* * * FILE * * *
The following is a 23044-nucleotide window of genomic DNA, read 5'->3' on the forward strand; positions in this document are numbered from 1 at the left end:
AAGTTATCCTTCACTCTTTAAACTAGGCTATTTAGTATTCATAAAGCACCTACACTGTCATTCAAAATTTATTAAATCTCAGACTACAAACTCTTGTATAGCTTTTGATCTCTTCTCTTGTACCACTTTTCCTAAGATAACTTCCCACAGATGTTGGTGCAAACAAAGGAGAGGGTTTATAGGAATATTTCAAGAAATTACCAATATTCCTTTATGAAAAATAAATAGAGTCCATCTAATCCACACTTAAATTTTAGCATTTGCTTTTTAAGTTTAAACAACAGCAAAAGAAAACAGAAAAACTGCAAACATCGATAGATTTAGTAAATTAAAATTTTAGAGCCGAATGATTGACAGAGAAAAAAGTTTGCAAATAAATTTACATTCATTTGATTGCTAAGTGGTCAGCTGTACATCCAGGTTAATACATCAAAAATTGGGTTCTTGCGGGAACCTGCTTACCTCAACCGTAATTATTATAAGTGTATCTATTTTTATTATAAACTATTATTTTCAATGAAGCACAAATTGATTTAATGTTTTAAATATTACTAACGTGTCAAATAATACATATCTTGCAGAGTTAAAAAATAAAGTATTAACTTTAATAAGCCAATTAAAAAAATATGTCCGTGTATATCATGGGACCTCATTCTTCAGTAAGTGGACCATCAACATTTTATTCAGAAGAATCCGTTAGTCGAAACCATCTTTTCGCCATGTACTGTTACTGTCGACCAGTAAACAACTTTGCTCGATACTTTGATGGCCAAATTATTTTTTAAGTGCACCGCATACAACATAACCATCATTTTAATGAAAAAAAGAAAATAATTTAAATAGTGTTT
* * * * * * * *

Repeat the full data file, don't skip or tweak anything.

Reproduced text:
The following is a 23044-nucleotide window of genomic DNA, read 5'->3' on the forward strand; positions in this document are numbered from 1 at the left end:
AAGTTATCCTTCACTCTTTAAACTAGGCTATTTAGTATTCATAAAGCACCTACACTGTCATTCAAAATTTATTAAATCTCAGACTACAAACTCTTGTATAGCTTTTGATCTCTTCTCTTGTACCACTTTTCCTAAGATAACTTCCCACAGATGTTGGTGCAAACAAAGGAGAGGGTTTATAGGAATATTTCAAGAAATTACCAATATTCCTTTATGAAAAATAAATAGAGTCCATCTAATCCACACTTAAATTTTAGCATTTGCTTTTTAAGTTTAAACAACAGCAAAAGAAAACAGAAAAACTGCAAACATCGATAGATTTAGTAAATTAAAATTTTAGAGCCGAATGATTGACAGAGAAAAAAGTTTGCAAATAAATTTACATTCATTTGATTGCTAAGTGGTCAGCTGTACATCCAGGTTAATACATCAAAAATTGGGTTCTTGCGGGAACCTGCTTACCTCAACCGTAATTATTATAAGTGTATCTATTTTTATTATAAACTATTATTTTCAATGAAGCACAAATTGATTTAATGTTTTAAATATTACTAACGTGTCAAATAATACATATCTTGCAGAGTTAAAAAATAAAGTATTAACTTTAATAAGCCAATTAAAAAAATATGTCCGTGTATATCATGGGACCTCATTCTTCAGTAAGTGGACCATCAACATTTTATTCAGAAGAATCCGTTAGTCGAAACCATCTTTTCGCCATGTACTGTTACTGTCGACCAGTAAACAACTTTGCTCGATACTTTGATGGCCAAATTATTTTTTAAGTGCACCGCATACAACATAACCATCATTTTAATGAAAAAAAGAAAATAATTTAAATAGTGTTT